Pray for the souls of two vastly different priests

  • December 20, 2011

Gaudete Sunday must have been rather memorable at the throne of judgment. On Dec. 11, Cardinal John Patrick Foley died at the age of 76, after a long and distinguished life of service as Christian disciple and a Catholic priest. On the same day, Fr. Karl Clemens, a priest of the archdiocese of Kingston, died after a life marked by scandal and estrangement from the Church he served so poorly.

Cardinal Foley was a pioneer in the Catholic media, going to Columbia Journalism School soon after his ordination in 1962. A priest of the archdiocese of Philadelphia, he edited their Catholic newspaper from 1970 to 1984, and then was called to Rome to be president of the Pontifical Council for Social Communications. It was there that he became known as the “Vatican’s voice of Christmas,” providing the commentary for some 26 years for midnight Mass, the world’s most watched religious broadcast. For those who knew him in person, rather than as a journalist, it was his kindness, humour and deep faith which made him an exemplary face of the Church.

At a vigil Mass the night before his funeral, Bishop Daniel Thomas, for whom he was both a friend and a spiritual father, spoke of Cardinal Foley as the “best of Philadelphia, the best of the priesthood, the best of the Church.”

It would not be right to say that Fr. Clemens was the worst of the priesthood and the worst of the Church, for God knows there have been many worse than he. He had a troubled priesthood here in Kingston, which came to a head in 1998 when he was assigned to the parish where I now serve as pastor, Sacred Heart of Mary on Wolfe Island, Ont. The good people of my parish did the Church a service in refusing to turn a blind eye to Fr. Clemens’ behaviour, and soon he left the parish, the island and the archdiocese. He decamped to the gay village in Toronto, where he lived until his death. He was suspended as a priest and forbidden to offer Mass publicly or administer the sacraments.

In 2005, Fr. Clemens declared on Vision TV that he was proudly a priest and a homosexual and was carrying out a gay-affirming “apostolate” in his own fashion. Although he clearly rejected the long Christian moral tradition on chastity, he declared at the time that he had always lived a celibate life. That was a most implausible claim, a stretch even for such an accomplished liar. In 2009, he entered into a same-sex “marriage,” the occasion of which prompted another round of media interviews inveighing against the Church.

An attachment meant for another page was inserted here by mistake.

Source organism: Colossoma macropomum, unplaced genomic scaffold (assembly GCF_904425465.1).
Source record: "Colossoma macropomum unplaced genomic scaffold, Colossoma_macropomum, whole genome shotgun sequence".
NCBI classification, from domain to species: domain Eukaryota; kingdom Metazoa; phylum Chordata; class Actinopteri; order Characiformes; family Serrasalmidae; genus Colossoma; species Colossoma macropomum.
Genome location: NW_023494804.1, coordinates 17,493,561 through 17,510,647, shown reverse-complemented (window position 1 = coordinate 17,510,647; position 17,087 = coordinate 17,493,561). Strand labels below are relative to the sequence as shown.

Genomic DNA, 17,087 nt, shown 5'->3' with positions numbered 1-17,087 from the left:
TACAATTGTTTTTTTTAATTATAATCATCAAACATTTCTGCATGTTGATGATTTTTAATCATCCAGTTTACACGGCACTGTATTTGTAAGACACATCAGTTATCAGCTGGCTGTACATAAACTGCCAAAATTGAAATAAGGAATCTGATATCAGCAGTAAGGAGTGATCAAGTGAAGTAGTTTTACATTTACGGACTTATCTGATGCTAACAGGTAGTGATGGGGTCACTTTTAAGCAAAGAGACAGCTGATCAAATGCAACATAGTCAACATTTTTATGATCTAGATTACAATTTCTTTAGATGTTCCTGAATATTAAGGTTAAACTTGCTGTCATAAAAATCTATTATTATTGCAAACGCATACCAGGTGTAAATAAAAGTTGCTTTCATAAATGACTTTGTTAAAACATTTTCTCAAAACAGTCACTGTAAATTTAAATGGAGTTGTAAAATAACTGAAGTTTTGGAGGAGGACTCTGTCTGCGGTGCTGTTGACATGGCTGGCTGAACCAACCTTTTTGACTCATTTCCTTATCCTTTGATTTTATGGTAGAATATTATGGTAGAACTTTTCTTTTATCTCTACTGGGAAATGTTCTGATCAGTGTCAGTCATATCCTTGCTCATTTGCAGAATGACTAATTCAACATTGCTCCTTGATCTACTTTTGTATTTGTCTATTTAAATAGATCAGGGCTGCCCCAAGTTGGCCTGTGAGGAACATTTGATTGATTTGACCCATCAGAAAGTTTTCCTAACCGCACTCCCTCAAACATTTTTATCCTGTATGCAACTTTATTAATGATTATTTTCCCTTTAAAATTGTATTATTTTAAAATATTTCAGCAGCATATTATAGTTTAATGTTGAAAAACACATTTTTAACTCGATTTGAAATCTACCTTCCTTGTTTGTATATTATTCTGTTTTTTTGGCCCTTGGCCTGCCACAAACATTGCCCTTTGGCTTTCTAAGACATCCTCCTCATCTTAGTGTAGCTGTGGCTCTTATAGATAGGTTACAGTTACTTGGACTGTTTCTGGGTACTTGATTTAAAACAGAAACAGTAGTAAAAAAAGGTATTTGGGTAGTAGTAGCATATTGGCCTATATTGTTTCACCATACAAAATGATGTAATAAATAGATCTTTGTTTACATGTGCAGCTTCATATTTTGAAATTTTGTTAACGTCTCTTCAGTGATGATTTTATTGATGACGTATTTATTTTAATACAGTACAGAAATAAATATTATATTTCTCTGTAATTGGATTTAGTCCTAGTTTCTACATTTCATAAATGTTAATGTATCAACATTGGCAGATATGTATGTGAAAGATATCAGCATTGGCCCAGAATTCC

Cardinal Foley’s funeral Mass was celebrated by hundreds of bishops and priests at the Cathedral of Saints Peter and Paul in Philadelphia. It was a grand celebration of the Catholic faith lived to the full. Fr. Clemens had a shabby little ceremony in an undertaker’s chapel and went to his grave without even the decency of an obituary. Perhaps in death it was decided that it would be better to say nothing, rather than to speak the truth about his life. With Cardinal Foley, there was sadness that a great voice for the Gospel of Jesus Christ had been stilled. With Fr. Clemens, there is only relief that his voice will no longer sow confusion and obscure that same Gospel.

Both are priests — for the priesthood lasts forever, to our greater glory in heaven or our greater condemnation in hell. One prays for a merciful judgment for both men, knowing that one needs that mercy more than the other. We all do, especially priests.

Cardinal Foley was for me a wise guide and a kind mentor, full of generous encouragement and good example. Fr. Clemens was a cause of shame and embarrassment. Yet both are brothers in the priesthood of Jesus Christ. We encounter the great mysterium iniquitatis, the mystery of evil, that dwells too in the priesthood.

At my first Mass in St. Mary’s Cathedral in Kingston, Fr. Paul Holmes, a superlative preacher from Seton Hall University, celebrated the vocation of preaching, praising God that I was now able to “preach the Gospel of Jesus Christ, and preach that Good News to assemblies and congregations that are filled with wheat and weeds, with saints and sinners.”

Indeed, not only the congregations, but the pulpits too. We live and die as the priests that the Lord Jesus has made us. Whether we live as we should is another matter. In the priest we see, as it were, the great cosmic struggle between God’s reconciling love — the mysterium pietatis — and the mysterium iniquitatis.

Cardinal Foley would rightly ask for your prayers. But if you have to choose, pray for Fr. Clemens instead, that a life so marked by iniquity may now find mercy.

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